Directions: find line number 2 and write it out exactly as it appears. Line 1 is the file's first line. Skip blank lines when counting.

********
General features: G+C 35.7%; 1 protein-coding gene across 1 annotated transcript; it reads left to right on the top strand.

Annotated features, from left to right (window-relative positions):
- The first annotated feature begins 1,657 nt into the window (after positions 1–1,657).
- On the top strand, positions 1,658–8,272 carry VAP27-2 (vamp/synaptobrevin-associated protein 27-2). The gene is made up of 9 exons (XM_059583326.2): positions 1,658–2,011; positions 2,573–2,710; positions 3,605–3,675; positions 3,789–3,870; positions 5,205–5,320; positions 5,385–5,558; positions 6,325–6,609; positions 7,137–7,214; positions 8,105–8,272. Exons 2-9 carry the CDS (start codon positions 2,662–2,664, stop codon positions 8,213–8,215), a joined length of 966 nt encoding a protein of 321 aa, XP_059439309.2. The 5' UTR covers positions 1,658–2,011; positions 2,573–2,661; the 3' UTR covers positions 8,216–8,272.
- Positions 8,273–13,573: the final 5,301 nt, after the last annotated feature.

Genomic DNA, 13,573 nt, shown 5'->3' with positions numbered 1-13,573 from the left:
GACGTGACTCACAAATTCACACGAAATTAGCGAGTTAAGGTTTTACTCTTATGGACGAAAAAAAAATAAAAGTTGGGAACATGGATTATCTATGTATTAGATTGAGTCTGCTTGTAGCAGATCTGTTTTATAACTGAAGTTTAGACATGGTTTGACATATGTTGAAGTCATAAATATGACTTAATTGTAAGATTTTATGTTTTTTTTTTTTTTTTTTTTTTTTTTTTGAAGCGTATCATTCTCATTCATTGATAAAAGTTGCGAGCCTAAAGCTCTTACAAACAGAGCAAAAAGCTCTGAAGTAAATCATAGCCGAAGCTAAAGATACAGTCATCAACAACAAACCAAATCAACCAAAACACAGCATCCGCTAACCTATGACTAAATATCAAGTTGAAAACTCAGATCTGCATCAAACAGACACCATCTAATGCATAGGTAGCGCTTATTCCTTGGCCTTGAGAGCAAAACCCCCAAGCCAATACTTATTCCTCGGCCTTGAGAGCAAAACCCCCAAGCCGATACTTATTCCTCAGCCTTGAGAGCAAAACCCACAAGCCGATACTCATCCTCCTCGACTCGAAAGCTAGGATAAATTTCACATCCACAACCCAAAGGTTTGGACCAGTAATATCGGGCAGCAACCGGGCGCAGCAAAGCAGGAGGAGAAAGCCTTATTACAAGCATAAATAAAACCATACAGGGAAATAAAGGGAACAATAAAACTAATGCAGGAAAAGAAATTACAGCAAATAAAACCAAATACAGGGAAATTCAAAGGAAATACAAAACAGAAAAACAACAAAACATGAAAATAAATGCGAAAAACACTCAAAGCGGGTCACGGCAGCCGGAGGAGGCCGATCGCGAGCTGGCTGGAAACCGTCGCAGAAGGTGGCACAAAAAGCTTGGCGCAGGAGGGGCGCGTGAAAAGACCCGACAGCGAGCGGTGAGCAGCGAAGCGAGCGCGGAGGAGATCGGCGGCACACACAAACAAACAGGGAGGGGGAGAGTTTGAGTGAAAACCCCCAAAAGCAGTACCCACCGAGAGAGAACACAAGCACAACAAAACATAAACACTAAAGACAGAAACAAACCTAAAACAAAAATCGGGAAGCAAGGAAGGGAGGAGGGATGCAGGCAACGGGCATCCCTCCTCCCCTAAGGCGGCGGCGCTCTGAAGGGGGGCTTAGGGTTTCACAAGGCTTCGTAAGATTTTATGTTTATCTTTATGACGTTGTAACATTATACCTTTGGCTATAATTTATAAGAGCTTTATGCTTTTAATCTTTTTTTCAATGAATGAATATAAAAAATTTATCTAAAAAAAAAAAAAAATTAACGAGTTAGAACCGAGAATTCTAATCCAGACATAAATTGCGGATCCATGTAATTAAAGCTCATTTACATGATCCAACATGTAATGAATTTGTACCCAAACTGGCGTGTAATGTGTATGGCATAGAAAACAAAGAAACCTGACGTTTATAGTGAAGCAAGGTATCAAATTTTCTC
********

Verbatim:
Annotated features, from left to right (window-relative positions):